Remote Research


Bolt, N., & Tulathimutte, T. (2010). Remote Research. Brooklyn, N.Y: Rosenfeld Media. 266 pages.

We selected Remote Research for discussion at the November UX Book Club CU event. Nate Bolt is the president of Bolt | Peters, an interaction research and design firm. Tony Tulathimutte has left the world of user experience research and is now a fiction writer. This book is written for a broad audience, but primarily for readers who already have a general understanding of how conventional user research works.

Remote research is user experience research that is conducted through the phone and internet rather than in person. Bolt and Tulathimutte explain how to organize, recruit, and run moderated and unmoderated remote research studies. The book includes a thoughtful and necessary discussion on privacy and consent, methods of analysis, and remote research tools. You can find a similar list on the Remote Research website.

My initial assumption going into this book was that Remote Research would be a cheap way to include a large number of test participants in a study. Interestingly, Bolt and Tulathimutte argue that remote research is not necessarily cheaper. Our UX book club wondered if this assertion was partially a symptom of an agency-only perspective. While this seems like a sensible claim for a commercial researcher billing clients for their time, it seemed to us that remote research would in fact be a cheaper method for an academic researcher trying to get the most out of their grant money, for example. One of our UX Book Club members is currently designing a research study that will require remote research methods. It was interesting to discuss the practical considerations with her as it related to her upcoming project.

The most convincing argument in favor of remote research is that this method is able to intercept test participants while they are performing tasks of interest. By catching users in their natural environment as they are performing a task flow they intended to pursue anyway, remote research allows for more authentic insight into the user experience. Similarly, remote research allows researchers to test participants all over the world, rather than just a new batch of local residents.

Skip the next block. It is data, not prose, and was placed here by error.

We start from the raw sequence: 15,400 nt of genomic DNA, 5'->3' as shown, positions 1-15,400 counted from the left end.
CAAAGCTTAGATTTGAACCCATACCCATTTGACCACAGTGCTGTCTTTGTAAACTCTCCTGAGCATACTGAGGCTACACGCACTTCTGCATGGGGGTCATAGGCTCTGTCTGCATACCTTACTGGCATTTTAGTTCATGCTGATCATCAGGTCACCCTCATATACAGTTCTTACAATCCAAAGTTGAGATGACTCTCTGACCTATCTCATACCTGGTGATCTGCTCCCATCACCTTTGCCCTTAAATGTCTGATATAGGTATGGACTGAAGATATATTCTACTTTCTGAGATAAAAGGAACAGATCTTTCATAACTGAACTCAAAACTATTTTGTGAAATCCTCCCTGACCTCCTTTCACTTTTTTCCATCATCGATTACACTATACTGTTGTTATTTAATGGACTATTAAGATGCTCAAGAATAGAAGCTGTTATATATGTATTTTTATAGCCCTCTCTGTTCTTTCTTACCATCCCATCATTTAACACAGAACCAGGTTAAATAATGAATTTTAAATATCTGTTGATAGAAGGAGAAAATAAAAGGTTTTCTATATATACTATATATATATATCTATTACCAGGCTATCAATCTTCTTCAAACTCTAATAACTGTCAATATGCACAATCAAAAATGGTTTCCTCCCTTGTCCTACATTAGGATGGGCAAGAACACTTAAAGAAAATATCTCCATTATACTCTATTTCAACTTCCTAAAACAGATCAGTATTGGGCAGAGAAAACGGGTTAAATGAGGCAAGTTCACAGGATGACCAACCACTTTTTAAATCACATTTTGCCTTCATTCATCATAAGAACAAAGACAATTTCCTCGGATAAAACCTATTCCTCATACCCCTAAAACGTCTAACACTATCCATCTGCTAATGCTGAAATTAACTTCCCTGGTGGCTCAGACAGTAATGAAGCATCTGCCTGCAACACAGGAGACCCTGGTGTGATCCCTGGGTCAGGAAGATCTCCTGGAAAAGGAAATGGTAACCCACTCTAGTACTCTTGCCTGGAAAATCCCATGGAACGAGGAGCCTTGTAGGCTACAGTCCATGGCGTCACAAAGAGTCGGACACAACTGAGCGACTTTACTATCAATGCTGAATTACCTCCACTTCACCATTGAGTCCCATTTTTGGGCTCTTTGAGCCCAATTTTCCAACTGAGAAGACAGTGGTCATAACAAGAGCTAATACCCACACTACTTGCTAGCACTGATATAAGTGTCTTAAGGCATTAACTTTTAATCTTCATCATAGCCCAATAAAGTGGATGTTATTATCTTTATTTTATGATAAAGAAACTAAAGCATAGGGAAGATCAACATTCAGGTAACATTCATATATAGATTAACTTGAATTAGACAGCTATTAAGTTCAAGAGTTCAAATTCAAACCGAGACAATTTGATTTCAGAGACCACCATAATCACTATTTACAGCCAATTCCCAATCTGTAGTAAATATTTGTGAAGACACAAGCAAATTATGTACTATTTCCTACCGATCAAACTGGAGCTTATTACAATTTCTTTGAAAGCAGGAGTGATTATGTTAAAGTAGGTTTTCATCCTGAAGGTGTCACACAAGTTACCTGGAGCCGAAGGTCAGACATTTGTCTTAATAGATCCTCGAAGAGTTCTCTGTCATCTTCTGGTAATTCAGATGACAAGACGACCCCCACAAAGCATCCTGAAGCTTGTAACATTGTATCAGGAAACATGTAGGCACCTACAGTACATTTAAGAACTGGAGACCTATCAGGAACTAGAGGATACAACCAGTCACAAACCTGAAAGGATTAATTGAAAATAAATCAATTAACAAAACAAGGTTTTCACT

This book convinced me that remote research is something every UX professional should be learning about. There's no question that the future of user research will incorporate many of these methods. However, the main issue I have with remote research is part of its largest selling point - What type of user would agree to participate in a study in the middle of a frustrating experience? How many non-tech savvy people will be interested in the added challenge of navigating a remote test? How can you be confident in the integrity of your test sample? Of course, these aren't new issues in user research. Similar things could be said about participants in traditional testing. (Is it an issue that all our participants are free on a Tuesday morning? - for example.) Yet, I want to believe that there is something important about in-person research. That observing facial expressions provides unique insight. That greeting a participant and talking them through a study provides valuable information about how humans interact with technology, in a way that impersonal communication does not. Though, perhaps I'm reading more into in-person user research than I should be.

For more information on the topic, check out the Bolt | Peters Remote Research website, this 2010 article by Kyle Soucy in UX Matters titled, "Unmoderated Remote Usability Testing: Good or Evil?" and Soucy's 2011 IA Summit talk by the same name.